This figure is around half a billion short of parent company Facebook’s own monthly figures.
The number of WhatsApp users has now risen above the 2 billion mark, for those who are active on a monthly basis, said C.E.O. Will Cathcart in a Wall Street Journal interview.
This is the first time the Facebook owned app has revealed its user numbers in about two years.
Facebook took to its blog to share the new WhatsApp users milestone. It’s only half a billion short of Facebook’s own active monthly user figures. In the W.S.J. report, Cathcart explained that the messaging app would continue operations primarily separate from Facebook and its own Messenger application. Moreover, it would continue its ongoing defense in providing an encrypted messaging service.
This continues to follow Facebook’s 2014 statements regarding its plans for the company when it originally acquired it for $19 billion.
“WhatsApp will operate as a separate company and will honor its commitments to privacy and security,” said a company spokesperson at the time in a letter from the Federal Trade Commission (F.T.C.) during the acquisition review.
WhatsApp users and consumer privacy advocates have been against merging the messenger apps.
In 2019, Facebook discussed certain plans to bring WhatsApp into some of its other messaging services, such as Facebook Messenger and Instagram. This created a user uproar and antitrust experts spoke out openly against the decision. The F.T.C. hasn’t been subtle about its wishes to sift through tech giant acquisitions and discover how those firms were strengthened as a result. Among the most recent obvious examples of this effort is a research study intended to examine Facebook and four other tech giants’ unreported small acquisitions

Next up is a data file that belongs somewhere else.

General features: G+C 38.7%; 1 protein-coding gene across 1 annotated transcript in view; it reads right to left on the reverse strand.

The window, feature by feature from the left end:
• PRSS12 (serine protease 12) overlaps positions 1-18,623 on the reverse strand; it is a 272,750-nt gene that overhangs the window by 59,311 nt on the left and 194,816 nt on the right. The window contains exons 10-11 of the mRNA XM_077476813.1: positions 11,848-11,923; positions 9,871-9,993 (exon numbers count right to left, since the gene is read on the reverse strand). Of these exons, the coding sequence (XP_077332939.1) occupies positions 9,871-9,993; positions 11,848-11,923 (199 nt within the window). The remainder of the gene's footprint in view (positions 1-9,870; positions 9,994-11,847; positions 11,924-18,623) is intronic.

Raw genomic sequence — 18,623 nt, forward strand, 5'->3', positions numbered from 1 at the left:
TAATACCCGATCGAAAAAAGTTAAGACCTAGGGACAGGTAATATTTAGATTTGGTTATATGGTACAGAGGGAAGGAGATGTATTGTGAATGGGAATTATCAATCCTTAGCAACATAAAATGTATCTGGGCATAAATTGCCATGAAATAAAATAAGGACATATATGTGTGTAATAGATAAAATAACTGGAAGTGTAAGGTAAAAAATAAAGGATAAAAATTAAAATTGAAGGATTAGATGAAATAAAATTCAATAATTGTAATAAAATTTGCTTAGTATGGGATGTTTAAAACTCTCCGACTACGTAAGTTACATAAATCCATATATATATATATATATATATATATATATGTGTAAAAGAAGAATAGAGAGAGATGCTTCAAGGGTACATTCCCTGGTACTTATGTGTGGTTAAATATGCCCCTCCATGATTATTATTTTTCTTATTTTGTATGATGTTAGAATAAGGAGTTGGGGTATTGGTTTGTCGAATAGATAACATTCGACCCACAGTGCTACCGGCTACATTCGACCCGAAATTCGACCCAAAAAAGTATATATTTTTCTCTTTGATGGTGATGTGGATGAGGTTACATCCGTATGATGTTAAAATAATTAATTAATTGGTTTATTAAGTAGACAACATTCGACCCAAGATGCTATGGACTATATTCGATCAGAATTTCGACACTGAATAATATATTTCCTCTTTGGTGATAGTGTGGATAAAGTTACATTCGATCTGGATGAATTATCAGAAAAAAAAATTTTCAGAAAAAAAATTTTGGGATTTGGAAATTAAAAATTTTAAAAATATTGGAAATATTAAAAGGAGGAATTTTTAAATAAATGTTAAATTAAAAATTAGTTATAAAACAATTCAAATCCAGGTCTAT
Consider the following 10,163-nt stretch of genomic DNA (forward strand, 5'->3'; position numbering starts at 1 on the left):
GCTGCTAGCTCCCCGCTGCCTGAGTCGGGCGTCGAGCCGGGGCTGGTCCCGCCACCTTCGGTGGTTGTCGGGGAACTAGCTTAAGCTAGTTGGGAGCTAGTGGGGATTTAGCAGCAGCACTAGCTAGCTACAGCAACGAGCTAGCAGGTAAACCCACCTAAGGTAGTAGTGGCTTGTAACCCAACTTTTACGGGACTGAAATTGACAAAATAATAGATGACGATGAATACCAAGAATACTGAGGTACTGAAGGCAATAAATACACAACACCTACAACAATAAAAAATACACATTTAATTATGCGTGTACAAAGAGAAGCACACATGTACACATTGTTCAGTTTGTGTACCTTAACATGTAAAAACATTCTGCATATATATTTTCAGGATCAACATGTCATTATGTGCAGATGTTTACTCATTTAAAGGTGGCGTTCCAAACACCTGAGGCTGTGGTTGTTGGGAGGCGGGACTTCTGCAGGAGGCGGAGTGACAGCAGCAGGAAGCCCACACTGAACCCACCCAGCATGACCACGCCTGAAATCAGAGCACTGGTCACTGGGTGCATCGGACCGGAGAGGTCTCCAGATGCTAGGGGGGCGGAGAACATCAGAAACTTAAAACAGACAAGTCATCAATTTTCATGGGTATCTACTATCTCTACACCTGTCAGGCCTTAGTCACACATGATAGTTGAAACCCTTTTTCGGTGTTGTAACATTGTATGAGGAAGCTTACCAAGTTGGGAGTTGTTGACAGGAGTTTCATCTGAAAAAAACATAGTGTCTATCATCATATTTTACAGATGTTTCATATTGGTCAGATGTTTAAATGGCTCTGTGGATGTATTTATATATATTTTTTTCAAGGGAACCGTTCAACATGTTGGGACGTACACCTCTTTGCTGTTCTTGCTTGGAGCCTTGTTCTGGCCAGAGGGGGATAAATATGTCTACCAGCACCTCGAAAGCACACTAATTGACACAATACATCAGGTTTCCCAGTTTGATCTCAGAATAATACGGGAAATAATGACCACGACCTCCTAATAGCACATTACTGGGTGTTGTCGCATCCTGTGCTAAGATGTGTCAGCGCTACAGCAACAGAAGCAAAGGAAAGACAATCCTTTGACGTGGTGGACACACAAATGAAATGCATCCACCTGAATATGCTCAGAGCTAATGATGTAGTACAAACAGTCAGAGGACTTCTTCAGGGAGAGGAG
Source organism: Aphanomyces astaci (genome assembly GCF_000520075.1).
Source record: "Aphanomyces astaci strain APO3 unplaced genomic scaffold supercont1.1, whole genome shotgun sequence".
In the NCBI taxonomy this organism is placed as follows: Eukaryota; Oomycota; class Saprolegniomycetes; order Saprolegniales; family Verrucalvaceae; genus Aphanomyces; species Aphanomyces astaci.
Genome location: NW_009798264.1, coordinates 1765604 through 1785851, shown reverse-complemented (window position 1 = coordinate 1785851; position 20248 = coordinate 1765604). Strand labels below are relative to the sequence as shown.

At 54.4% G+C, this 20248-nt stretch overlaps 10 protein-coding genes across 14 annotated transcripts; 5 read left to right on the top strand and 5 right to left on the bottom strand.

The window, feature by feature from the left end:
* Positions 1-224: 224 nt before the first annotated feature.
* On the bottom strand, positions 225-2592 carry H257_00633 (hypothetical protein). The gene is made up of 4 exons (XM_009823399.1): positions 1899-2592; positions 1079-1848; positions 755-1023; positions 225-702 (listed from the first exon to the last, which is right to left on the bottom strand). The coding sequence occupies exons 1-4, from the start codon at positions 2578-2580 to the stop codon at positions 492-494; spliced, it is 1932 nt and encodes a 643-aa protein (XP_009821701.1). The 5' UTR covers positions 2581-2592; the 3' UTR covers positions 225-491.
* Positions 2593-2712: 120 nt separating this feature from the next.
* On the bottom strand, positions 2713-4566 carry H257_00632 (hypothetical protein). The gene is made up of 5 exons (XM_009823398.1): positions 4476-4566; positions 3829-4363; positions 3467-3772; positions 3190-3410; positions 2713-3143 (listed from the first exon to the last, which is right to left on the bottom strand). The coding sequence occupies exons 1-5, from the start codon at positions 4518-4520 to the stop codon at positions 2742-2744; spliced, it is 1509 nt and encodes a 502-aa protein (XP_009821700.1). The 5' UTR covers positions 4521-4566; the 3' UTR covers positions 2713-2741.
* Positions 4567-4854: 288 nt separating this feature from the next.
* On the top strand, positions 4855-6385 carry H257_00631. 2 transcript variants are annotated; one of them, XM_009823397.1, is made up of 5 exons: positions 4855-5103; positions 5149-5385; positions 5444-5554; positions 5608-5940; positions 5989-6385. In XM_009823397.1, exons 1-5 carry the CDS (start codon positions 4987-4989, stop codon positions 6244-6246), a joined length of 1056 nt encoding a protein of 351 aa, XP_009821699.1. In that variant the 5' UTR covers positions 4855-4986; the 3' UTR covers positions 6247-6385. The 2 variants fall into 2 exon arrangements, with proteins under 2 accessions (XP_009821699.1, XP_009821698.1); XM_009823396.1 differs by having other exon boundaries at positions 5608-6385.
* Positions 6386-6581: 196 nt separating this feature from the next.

Furthermore, the F.T.C. has launched a separate Facebook probe to investigate potential anticompetition behaviors. The investigators in his probe will specifically examine the Instagram and WhatsApp acquisitions, said a prior W.S.J. report.
Facebook’s intentions are to integrate the products – bringing Facebook, Instagram and Whatsapp users together – and implement end-to-end encryption in the newly integrated service. This has already raised law enforcement concerns and has drawn the attention of U.S. Attorney General William Barr, over the potential it has for protecting criminal communications. Barr has requested a postponement of Facebook’s encryption plans until the development of a “lawful access” plan for law enforcement to detect child exploitation and other crimes.